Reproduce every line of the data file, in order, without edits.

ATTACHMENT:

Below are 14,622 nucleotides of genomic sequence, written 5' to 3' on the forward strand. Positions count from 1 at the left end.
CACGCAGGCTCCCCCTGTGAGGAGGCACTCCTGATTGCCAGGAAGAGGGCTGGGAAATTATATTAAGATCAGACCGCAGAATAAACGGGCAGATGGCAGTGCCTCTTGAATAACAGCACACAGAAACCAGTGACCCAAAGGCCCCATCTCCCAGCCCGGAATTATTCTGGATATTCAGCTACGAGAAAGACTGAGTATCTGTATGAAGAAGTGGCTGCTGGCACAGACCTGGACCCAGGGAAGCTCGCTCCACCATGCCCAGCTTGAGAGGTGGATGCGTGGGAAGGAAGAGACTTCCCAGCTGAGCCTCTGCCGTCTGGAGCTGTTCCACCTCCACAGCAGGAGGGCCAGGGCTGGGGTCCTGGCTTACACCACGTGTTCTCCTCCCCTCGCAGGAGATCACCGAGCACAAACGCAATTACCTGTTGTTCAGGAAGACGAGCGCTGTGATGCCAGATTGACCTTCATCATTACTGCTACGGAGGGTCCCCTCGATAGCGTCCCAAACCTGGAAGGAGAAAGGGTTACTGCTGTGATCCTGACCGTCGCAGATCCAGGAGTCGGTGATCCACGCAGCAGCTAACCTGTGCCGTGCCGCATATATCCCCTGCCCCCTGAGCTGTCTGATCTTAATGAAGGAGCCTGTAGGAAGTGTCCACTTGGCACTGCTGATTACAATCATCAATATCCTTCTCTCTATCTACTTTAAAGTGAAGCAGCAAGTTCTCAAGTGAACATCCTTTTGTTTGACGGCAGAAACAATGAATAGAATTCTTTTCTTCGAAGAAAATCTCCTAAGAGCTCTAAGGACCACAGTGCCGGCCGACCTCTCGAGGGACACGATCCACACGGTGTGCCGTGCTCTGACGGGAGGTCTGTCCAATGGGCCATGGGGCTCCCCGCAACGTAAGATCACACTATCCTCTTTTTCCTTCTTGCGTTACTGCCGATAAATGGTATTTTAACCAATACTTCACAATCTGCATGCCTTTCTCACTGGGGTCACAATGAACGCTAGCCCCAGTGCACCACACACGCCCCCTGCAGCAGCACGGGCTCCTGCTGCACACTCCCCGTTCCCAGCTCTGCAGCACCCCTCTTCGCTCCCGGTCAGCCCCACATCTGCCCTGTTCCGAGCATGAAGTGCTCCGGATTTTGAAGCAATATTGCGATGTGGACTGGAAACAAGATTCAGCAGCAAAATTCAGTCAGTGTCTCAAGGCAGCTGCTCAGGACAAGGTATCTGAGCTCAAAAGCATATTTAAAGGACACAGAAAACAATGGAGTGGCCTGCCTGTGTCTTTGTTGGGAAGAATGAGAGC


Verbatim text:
Below are 14,622 nucleotides of genomic sequence, written 5' to 3' on the forward strand. Positions count from 1 at the left end.
CACGCAGGCTCCCCCTGTGAGGAGGCACTCCTGATTGCCAGGAAGAGGGCTGGGAAATTATATTAAGATCAGACCGCAGAATAAACGGGCAGATGGCAGTGCCTCTTGAATAACAGCACACAGAAACCAGTGACCCAAAGGCCCCATCTCCCAGCCCGGAATTATTCTGGATATTCAGCTACGAGAAAGACTGAGTATCTGTATGAAGAAGTGGCTGCTGGCACAGACCTGGACCCAGGGAAGCTCGCTCCACCATGCCCAGCTTGAGAGGTGGATGCGTGGGAAGGAAGAGACTTCCCAGCTGAGCCTCTGCCGTCTGGAGCTGTTCCACCTCCACAGCAGGAGGGCCAGGGCTGGGGTCCTGGCTTACACCACGTGTTCTCCTCCCCTCGCAGGAGATCACCGAGCACAAACGCAATTACCTGTTGTTCAGGAAGACGAGCGCTGTGATGCCAGATTGACCTTCATCATTACTGCTACGGAGGGTCCCCTCGATAGCGTCCCAAACCTGGAAGGAGAAAGGGTTACTGCTGTGATCCTGACCGTCGCAGATCCAGGAGTCGGTGATCCACGCAGCAGCTAACCTGTGCCGTGCCGCATATATCCCCTGCCCCCTGAGCTGTCTGATCTTAATGAAGGAGCCTGTAGGAAGTGTCCACTTGGCACTGCTGATTACAATCATCAATATCCTTCTCTCTATCTACTTTAAAGTGAAGCAGCAAGTTCTCAAGTGAACATCCTTTTGTTTGACGGCAGAAACAATGAATAGAATTCTTTTCTTCGAAGAAAATCTCCTAAGAGCTCTAAGGACCACAGTGCCGGCCGACCTCTCGAGGGACACGATCCACACGGTGTGCCGTGCTCTGACGGGAGGTCTGTCCAATGGGCCATGGGGCTCCCCGCAACGTAAGATCACACTATCCTCTTTTTCCTTCTTGCGTTACTGCCGATAAATGGTATTTTAACCAATACTTCACAATCTGCATGCCTTTCTCACTGGGGTCACAATGAACGCTAGCCCCAGTGCACCACACACGCCCCCTGCAGCAGCACGGGCTCCTGCTGCACACTCCCCGTTCCCAGCTCTGCAGCACCCCTCTTCGCTCCCGGTCAGCCCCACATCTGCCCTGTTCCGAGCATGAAGTGCTCCGGATTTTGAAGCAATATTGCGATGTGGACTGGAAACAAGATTCAGCAGCAAAATTCAGTCAGTGTCTCAAGGCAGCTGCTCAGGACAAGGTATCTGAGCTCAAAAGCATATTTAAAGGACACAGAAAACAATGGAGTGGCCTGCCTGTGTCTTTGTTGGGAAGAATGAGAGC